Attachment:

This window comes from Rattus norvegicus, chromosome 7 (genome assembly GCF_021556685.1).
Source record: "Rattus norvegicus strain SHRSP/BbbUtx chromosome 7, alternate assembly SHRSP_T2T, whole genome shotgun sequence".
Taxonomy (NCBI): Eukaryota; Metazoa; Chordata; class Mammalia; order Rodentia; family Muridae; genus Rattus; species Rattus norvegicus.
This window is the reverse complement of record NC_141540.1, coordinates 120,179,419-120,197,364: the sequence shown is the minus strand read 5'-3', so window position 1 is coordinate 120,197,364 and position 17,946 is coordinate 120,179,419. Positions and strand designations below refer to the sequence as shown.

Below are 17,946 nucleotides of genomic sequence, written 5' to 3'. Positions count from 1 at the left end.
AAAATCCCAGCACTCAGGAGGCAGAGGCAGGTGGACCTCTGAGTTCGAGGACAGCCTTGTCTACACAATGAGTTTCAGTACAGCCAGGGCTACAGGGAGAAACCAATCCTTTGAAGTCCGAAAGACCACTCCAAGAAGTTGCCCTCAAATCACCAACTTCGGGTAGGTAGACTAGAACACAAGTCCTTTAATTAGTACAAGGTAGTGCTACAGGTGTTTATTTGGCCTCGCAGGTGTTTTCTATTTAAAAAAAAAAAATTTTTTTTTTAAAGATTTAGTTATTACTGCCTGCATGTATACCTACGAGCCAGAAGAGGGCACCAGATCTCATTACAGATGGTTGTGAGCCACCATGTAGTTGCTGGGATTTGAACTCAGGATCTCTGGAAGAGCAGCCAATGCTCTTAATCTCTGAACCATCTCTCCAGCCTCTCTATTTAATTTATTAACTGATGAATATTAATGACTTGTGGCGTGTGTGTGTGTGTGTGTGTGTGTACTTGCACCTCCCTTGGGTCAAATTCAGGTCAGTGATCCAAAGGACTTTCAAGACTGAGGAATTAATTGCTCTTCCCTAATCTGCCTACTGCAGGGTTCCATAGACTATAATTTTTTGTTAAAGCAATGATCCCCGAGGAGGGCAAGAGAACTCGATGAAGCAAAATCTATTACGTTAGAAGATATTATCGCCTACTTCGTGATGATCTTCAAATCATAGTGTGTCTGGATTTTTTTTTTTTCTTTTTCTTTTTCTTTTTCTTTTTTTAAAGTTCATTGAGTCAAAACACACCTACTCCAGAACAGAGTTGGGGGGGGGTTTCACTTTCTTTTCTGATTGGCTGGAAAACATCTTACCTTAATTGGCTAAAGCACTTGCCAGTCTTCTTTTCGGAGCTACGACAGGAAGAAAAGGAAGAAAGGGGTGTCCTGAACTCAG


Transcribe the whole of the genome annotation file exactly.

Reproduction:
This window comes from Rattus norvegicus, chromosome 7 (genome assembly GCF_021556685.1).
Source record: "Rattus norvegicus strain SHRSP/BbbUtx chromosome 7, alternate assembly SHRSP_T2T, whole genome shotgun sequence".
Taxonomy (NCBI): Eukaryota; Metazoa; Chordata; class Mammalia; order Rodentia; family Muridae; genus Rattus; species Rattus norvegicus.
This window is the reverse complement of record NC_141540.1, coordinates 120,179,419-120,197,364: the sequence shown is the minus strand read 5'-3', so window position 1 is coordinate 120,197,364 and position 17,946 is coordinate 120,179,419. Positions and strand designations below refer to the sequence as shown.

Below are 17,946 nucleotides of genomic sequence, written 5' to 3'. Positions count from 1 at the left end.
AAAATCCCAGCACTCAGGAGGCAGAGGCAGGTGGACCTCTGAGTTCGAGGACAGCCTTGTCTACACAATGAGTTTCAGTACAGCCAGGGCTACAGGGAGAAACCAATCCTTTGAAGTCCGAAAGACCACTCCAAGAAGTTGCCCTCAAATCACCAACTTCGGGTAGGTAGACTAGAACACAAGTCCTTTAATTAGTACAAGGTAGTGCTACAGGTGTTTATTTGGCCTCGCAGGTGTTTTCTATTTAAAAAAAAAAAATTTTTTTTTTAAAGATTTAGTTATTACTGCCTGCATGTATACCTACGAGCCAGAAGAGGGCACCAGATCTCATTACAGATGGTTGTGAGCCACCATGTAGTTGCTGGGATTTGAACTCAGGATCTCTGGAAGAGCAGCCAATGCTCTTAATCTCTGAACCATCTCTCCAGCCTCTCTATTTAATTTATTAACTGATGAATATTAATGACTTGTGGCGTGTGTGTGTGTGTGTGTGTGTGTACTTGCACCTCCCTTGGGTCAAATTCAGGTCAGTGATCCAAAGGACTTTCAAGACTGAGGAATTAATTGCTCTTCCCTAATCTGCCTACTGCAGGGTTCCATAGACTATAATTTTTTGTTAAAGCAATGATCCCCGAGGAGGGCAAGAGAACTCGATGAAGCAAAATCTATTACGTTAGAAGATATTATCGCCTACTTCGTGATGATCTTCAAATCATAGTGTGTCTGGATTTTTTTTTTTTCTTTTTCTTTTTCTTTTTCTTTTTTTAAAGTTCATTGAGTCAAAACACACCTACTCCAGAACAGAGTTGGGGGGGGGTTTCACTTTCTTTTCTGATTGGCTGGAAAACATCTTACCTTAATTGGCTAAAGCACTTGCCAGTCTTCTTTTCGGAGCTACGACAGGAAGAAAAGGAAGAAAGGGGTGTCCTGAACTCAG